A producer recently grew rather furious with me for suggesting he needs to know whether the vehicles he’s insuring are titled to the company for whom he is writing the insurance. His initial response was, “How am I supposed to know?” Ask. He did not like that answer. His next response was, “That takes too much time!” It does take extra time to do your job correctly.

No one needs fake insurance, more legally known as illusory coverage. Every single person with an insurance license must decide for themselves whether they are going to sell insurance just to sell insurance, in other words be an order taker.

In auditing agencies, teaching classes, and doing due diligence on agencies for 30-plus years, I’ve found that order takers are dismissive to their clients in multiple demeaning ways but two in particular are galling.

The first is they sell illusory coverage. Like the firm where I did the apprenticeship, management does not know the importance of these issues and from what I gathered, the agent wrote policies creating illusory coverage. The second galling failure is not offering clients coverage they clearly should consider. I’ve tested agents for decades to even name the 15 or so common homeowners endorsements and no one has ever succeeded. How can a small business owner have all the knowledge required to “order” their insurance adequately? Ordering insurance is not akin to ordering a cheeseburger and fries (or cross-selling, “would you like a shake with that?”).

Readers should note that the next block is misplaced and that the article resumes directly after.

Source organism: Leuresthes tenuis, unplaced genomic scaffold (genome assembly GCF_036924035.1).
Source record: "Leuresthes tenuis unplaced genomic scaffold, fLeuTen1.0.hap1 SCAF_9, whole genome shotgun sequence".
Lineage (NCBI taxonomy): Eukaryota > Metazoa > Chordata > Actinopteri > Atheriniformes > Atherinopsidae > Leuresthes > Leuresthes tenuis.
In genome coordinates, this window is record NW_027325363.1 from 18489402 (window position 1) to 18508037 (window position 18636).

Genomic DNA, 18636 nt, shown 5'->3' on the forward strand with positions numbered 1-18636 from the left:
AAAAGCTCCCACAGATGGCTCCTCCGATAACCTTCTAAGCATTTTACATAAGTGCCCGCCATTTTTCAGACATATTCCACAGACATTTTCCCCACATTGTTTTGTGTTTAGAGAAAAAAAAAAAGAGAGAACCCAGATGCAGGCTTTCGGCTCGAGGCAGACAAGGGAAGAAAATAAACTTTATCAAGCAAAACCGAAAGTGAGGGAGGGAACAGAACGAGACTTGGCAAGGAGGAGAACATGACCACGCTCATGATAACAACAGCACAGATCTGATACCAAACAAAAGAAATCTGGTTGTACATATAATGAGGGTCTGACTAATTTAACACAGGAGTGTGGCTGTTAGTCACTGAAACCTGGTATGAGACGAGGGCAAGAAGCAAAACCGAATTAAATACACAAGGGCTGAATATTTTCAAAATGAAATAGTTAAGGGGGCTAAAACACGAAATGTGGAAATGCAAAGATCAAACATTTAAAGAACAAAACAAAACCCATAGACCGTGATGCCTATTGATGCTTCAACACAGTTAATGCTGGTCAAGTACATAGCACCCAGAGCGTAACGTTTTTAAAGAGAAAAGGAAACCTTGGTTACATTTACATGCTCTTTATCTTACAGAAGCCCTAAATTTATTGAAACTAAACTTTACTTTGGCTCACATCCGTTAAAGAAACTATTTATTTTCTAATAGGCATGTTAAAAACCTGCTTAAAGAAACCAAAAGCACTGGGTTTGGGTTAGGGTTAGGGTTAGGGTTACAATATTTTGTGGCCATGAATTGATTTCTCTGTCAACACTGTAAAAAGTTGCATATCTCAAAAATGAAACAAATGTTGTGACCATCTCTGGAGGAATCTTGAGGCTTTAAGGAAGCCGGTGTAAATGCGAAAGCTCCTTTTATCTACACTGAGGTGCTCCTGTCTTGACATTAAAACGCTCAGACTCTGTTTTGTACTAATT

Offer What Clients Need

Before anyone should cross-sell, they should offer the coverages clients need. In fact, in my experience the few agents who do offer coverages clients truly need outsell the order-takers offering superficial cross-selling by around 10 to 1.

As an insurance agent, you have a responsibility to your clients to sell them the coverage they need. These small businesses are placing 100% of their trust in you to do this. They are putting their entire livelihood, their family’s future and their employees’ futures in your hands. It’s a big responsibility that deserves your attention rather than sending these policies to some service center. If you are not up to this responsibility, please consider getting out of the industry. I’ve yet to see a need for uncaring, incompetent agents.

Where I served my apprenticeship, the business was multi-generational going back nearly 100 years. They were indeed sued for a large sum for an incident for which they were not legally responsible and for an injury that has resemblance to a stage drama. Luckily for them, the court saw the reality of the case relatively quickly, so their legal defense cost was relatively small. Had it been large, their inside defense cost would have eroded their liability coverage. This is another deficiency — their agent failed to explain or offer a policy with outside limits.

These are three major strikes against the agent, and I did not even review the rest. I imagine their cyber liability has more holes than a net. I doubt they have umbrella policies correctly written. I imagine their pollution coverage is limited to a spilled gallon of paint. And business income? I doubt that is close to written correctly, if offered, based on what I could glean. And yet, this business owner wanted so much to believe the nice agents who had insured him for 20 years would certainly never make such mistakes.

Incompetent agents survive through luck and misplaced trust. I am hoping this person switches agents soon — before disaster strikes. I also hope agents are inspired to take the time to provide their clients the attention they deserve and offer the coverages they need.